1.1 Role of Terramechanics

The industries that manufacture and operate off-road equipment are multibillion dollar businesses. By considering the number of tractors and soil-cultivating implements used in agriculture, the number of earthmoving machines used in the construction industry, the number of off-highway trucks used in the off-road transport industry, and the number of combat and logistic vehicles used in the military, one can appreciate the scope for the applications of terramechanics.

Terramechanics, coupled with a systems analysis approach, can play a significant role in the development and evaluation of off-road equipment for a given mission and environment. Systems analysis is a methodology that provides a quantitative and systematic assessment of clearly defined issues and alternatives for decision makers. The knowledge of terramechanics can be applied, directly or indirectly, to the development, evaluation or selection of the following:

(a) vehicle concepts and configurations, defined in terms of form, size, weight and power;

(b) the running gear (or terrain-engaging elements) of a vehicle;

(c) the steering system of a vehicle;

(d) the suspension system of a vehicle;

(e) the power transmission and distribution system of a vehicle;

(f) the performance, handling and ride quality of a vehicle.

The role of terramechanics is illustrated in Figure 1.1.

Figure 1.1 Role of terramechanics

There are many examples of the successful application of terramechanics and systems analysis methodology to the development and evaluation of off-road vehicles. One of the most striking examples is, perhaps, the development of the Lunar Roving Vehicle for the Apollo programmes under the guidance of Dr M.G. Bekker (1964, 1967, 1969, 1981). In a search for the optimum form of a vehicle for lunar surface exploration, walking machines, screw-driven vehicles, and a variety of tracked and wheeled vehicles were examined in detail (Asnani, Delap and Creager, 2009). Their performances were evaluated using the principles of terramechanics. The exhaustive studies led to the selection of a four-wheel vehicle with a unique type of tyre woven of steel wire and girded with titanium chevrons, as shown in Figure 1.2 (Cowart, 1971). It was found that this type of tyre produced optimum elasticity, traction, strength and durability with minimum weight, and was compatible with the vacuum and temperature extremes of the moon. This vehicle configuration was proved highly successful in operation on the lunar surface.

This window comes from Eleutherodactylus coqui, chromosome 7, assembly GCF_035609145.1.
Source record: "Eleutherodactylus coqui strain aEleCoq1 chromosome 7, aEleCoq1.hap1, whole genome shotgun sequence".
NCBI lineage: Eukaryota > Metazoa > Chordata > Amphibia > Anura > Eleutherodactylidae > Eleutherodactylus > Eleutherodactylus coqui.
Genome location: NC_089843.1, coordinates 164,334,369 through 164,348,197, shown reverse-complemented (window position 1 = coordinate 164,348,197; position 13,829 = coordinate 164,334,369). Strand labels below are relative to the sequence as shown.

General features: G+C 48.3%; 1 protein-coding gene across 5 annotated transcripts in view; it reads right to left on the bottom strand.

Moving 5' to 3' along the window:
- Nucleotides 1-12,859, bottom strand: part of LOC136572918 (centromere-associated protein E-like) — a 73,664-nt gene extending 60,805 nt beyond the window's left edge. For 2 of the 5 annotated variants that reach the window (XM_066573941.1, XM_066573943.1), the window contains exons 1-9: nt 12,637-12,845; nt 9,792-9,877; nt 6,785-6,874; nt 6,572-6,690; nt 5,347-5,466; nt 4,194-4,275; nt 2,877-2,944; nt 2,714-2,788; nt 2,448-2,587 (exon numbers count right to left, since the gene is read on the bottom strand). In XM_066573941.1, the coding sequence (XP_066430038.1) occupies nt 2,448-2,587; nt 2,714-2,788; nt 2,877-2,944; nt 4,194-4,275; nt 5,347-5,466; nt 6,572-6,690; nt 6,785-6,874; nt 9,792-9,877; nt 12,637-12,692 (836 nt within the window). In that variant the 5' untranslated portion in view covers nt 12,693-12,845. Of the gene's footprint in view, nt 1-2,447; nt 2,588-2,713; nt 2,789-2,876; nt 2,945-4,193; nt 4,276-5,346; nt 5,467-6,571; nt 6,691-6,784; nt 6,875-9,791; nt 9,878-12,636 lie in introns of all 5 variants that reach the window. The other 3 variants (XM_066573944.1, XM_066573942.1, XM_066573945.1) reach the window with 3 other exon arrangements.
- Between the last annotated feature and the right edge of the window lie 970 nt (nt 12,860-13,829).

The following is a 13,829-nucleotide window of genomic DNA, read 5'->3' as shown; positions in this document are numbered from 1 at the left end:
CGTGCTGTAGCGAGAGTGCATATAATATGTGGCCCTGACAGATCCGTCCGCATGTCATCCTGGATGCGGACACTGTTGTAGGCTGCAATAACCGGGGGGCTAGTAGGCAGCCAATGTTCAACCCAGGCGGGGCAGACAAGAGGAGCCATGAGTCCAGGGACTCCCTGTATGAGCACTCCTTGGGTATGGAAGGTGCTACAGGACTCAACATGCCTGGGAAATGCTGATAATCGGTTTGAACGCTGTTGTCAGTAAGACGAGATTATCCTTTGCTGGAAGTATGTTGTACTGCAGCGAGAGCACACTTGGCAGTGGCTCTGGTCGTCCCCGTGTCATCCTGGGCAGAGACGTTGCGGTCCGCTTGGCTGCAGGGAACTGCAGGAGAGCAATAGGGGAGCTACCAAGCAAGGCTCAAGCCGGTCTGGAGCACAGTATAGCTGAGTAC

Figure 1.2 (a) The lunar roving vehicle for the Apollo missions, and (b) tyre woven of steel wire for the lunar roving vehicle (Reprinted by permission of the Council of the Institution of Mechanical Engineers from Cowart, 1971 )

Another example of the application of terramechanics to the evaluation of terrain–vehicle systems was described by Sohne (1976) in connection with the studies of the optimum configuration for agricultural tractors. Based on the principles of terramechanics, he performed an analysis of the drawbar pull–slip characteristics and tractive efficiency of five configurations ranging from rear-wheel-drive with front-wheel-steering to six-wheel-drive with four-wheel-steering, as shown in Figure 1.3. Based on the results of the analysis, a comparison of the technical as well as economic performance of the various configurations was made. This type of analysis provides the designer with quantitative information upon which a rational decision may be made.

Figure 1.3 Comparison of various configurations for agricultural tractors (Reprinted by permission of ISTVS from Sohne, 1976 )

More recent examples of the application of terramechanics principles and systems analysis methodology to the parametric evaluation of tracked vehicles were reported by Wong (1992a, 1995, 2007, 2008). Using a computer-aided method, known as NTVPM, the validity of which has been substantiated by field test data, the effects of tracked vehicle design on performance can be quantitive by evaluated.

Figure 1.4 shows the effects of the initial track tension coefficient (i.e. the ratio of initial track tension to vehicle weight) on the drawbar pull coefficient (i.e. the ratio of drawbar pull to vehicle weight) of three vehicle configurations on deep snow, designated as Hope Valley snow (Wong, 2007). The three tracked vehicle configurations Vehicle A, Vehicle A (6 W) and Vehicle A (8 W) with five, six and eight overlapping roadwheels, respectively, are shown in Figure 1.5. It shows that the initial track tension has a significant effect on soft ground mobility of tracked vehicles with different design configurations. This finding has led to the development of an innovative device—a central initial track tension regulating system. This remotely control device enables the driver to increase the initial track tension for improving vehicle mobility on soft ground. This is analogous to the central tyre inflation system for improving wheeled vehicle mobility. The central initial track tension regulating system has been installed in a new generation of military vehicles (Wong, 1995). Figure 1.6(a) and (b) show the effects of the location of the centre of gravity (CG) and track width on the drawbar pull coefficient of Vehicle A, respectively, on Hope Valley snow (Wong, 2007). The analytical framework and the basic features of NTVPM are described in Chapter 7.